Banks offer the illusion of privacy, despite the low levels of trust that people have in the finance industry. The notion of broadcasting all the transactions held by your bank across a distributed ledger may put some people off adopting crypto, so those that lead with privacy as a selling point may well see a swell of interest in the coming year.
Trend 6. Serenity Marks A New Milestone
Anyone who follows blockchain news will be aware of Vitalik Buterin’s recent announcement concerning Serenity, the final milestone phase of the blockchain’s development.
The Ethereum founder told the audience at DevCon IV that Serenity “is a realisation of all of these different strands of research that we’ve been spending our time on for the past four years. It’s a new system, but it’s a connected system, and the long, long-term goal is that once this new system is stable enough, all the applications on the existing blockchain can be folded into a contract on one shard of the new system that would be an EVM interpreter written in eWASM.”
What this means, essentially, is that Ethereum has created a new blockchain that will be fully compatible with its existing blockchain. The new proof-of-stake chain will be smaller in size, demanding under 1GB from validators to run a node, rather than the current 8GB. Buterin claims he expects the consensus to improve scalability by approximately 1,000 times.
“Ethereum has created a new blockchain that will be fully compatible with its existing blockchain. The new proof-of-stake chain will be smaller in size… [and] improve scalability by approximately 1,000 times.”
Ethereum’s current model means transactions can take hours to be confirmed, which immediately disqualifies it as a potential platform for daily use. In his announcement, Buterin claimed that the new system will fix this issue by having hundreds of validators include transactions as opposed to only one. Theoretically, this reduces the transaction time to under 16 seconds, making Ethereum a viable proposition for use in point-of-sale.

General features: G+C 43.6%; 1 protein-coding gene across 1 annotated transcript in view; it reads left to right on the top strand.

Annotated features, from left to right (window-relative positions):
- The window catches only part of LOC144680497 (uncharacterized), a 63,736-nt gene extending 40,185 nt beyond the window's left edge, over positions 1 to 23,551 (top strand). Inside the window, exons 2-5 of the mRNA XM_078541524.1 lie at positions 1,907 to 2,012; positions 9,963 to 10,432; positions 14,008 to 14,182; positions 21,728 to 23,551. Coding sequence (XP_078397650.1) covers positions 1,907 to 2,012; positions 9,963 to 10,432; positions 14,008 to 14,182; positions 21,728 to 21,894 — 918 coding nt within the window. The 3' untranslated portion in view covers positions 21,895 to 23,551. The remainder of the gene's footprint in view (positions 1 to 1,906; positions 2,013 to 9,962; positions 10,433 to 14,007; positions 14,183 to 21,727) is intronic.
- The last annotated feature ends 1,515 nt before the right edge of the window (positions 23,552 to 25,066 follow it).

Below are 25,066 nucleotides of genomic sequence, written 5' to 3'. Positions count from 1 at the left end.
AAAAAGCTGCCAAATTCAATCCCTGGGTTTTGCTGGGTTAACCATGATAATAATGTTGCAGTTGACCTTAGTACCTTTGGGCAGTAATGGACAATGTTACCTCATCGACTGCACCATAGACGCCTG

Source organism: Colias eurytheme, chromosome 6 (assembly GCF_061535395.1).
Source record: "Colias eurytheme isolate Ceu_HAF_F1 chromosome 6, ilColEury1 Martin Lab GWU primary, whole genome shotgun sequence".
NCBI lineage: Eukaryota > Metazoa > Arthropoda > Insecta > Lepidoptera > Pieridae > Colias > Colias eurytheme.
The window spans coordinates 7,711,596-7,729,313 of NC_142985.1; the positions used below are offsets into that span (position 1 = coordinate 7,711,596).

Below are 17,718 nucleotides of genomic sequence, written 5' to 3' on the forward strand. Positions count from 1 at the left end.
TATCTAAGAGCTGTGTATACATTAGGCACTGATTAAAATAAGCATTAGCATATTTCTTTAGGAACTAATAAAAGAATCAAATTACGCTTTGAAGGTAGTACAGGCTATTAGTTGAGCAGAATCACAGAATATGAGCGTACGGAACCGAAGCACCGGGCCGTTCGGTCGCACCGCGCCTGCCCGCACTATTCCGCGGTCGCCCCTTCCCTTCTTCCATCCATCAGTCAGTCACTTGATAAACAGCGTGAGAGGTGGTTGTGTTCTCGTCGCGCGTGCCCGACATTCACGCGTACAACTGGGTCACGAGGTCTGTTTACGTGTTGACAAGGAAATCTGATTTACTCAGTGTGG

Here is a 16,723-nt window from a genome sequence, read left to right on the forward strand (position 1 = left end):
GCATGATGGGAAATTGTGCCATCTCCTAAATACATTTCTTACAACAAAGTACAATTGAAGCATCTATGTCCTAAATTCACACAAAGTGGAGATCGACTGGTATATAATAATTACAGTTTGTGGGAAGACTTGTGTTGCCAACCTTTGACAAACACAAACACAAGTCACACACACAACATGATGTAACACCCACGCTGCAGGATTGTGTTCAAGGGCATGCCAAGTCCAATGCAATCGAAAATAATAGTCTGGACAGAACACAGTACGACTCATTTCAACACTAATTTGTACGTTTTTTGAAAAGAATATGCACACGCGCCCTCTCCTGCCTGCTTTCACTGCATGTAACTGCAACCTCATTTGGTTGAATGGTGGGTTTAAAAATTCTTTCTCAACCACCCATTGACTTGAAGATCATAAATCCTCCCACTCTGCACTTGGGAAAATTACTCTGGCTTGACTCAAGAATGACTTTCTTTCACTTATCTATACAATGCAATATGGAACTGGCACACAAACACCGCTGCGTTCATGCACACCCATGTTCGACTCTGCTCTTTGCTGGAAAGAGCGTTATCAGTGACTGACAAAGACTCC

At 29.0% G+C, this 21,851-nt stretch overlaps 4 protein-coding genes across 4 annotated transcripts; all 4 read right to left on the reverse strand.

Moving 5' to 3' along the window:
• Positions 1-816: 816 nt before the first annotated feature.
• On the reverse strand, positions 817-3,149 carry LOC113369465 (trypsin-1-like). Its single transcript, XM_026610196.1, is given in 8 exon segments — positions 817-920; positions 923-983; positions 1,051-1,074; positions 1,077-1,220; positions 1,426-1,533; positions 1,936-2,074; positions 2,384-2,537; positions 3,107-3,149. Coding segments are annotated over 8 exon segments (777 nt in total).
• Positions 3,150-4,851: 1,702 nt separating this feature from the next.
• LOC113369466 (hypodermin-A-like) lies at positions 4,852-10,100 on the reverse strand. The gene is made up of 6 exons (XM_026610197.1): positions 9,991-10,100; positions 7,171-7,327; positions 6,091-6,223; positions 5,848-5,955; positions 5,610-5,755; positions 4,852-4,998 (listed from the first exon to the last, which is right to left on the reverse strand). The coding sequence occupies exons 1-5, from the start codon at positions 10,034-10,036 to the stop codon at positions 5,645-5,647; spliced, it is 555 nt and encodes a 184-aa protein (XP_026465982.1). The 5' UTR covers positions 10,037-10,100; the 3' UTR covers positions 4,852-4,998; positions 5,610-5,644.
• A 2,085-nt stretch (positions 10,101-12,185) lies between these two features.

There are differing opinions as to whether proof-of-stake is the future of blockchain with regard to its scalability, but there are some accepted benefits inherent in the model. Crucially, it requires considerably lower energy consumption to function. It also creates literal stakeholders who have financial interest in the long-term viability of the chain, rather than being merely a magnet for those looking to make quick cash.
Ethereum has talked about moving to proof-of-stake for some time – a promise on which it finally seems to be making good. We’ve heard this kind of statement from Buterin in the past, though, so all eyes will be on Ethereum to see if it really can deliver. Closing his keynote, Buterin summed up just how important a release Serenity could be for his product, describing it as “the milestone that we've all been waiting for, that we've been working toward for the past four to five years – a milestone that is no longer that far away."
Mark Zuckerberg has made no secret of his personal interest in blockchain technology. Despite not officially announcing that Facebook will be adopting the technology any time soon, he has said that they could take the “power from centralised systems and put it back into people’s hands.” Earlier this year, Facebook revealed that it had a team of 12 working on blockchain projects, including two blockchain software engineers.
It’s unclear how, exactly, blockchain will fit with Facebook’s business model, but a number of potential uses are evident. For one, it could use blockchain to better keep user data records, using the added security of blockchain to avoid further embarrassing data leaks. It could also use blockchain to improve the capabilities of the money transfer service it operates on Messenger. Whatever the use-case may be, it will be interesting to see what such a resource-rich company eventually creates.
llustrations by Kseniya Forbender
To contact the editor responsible for this story:
Margarita Khartanovich at [email protected]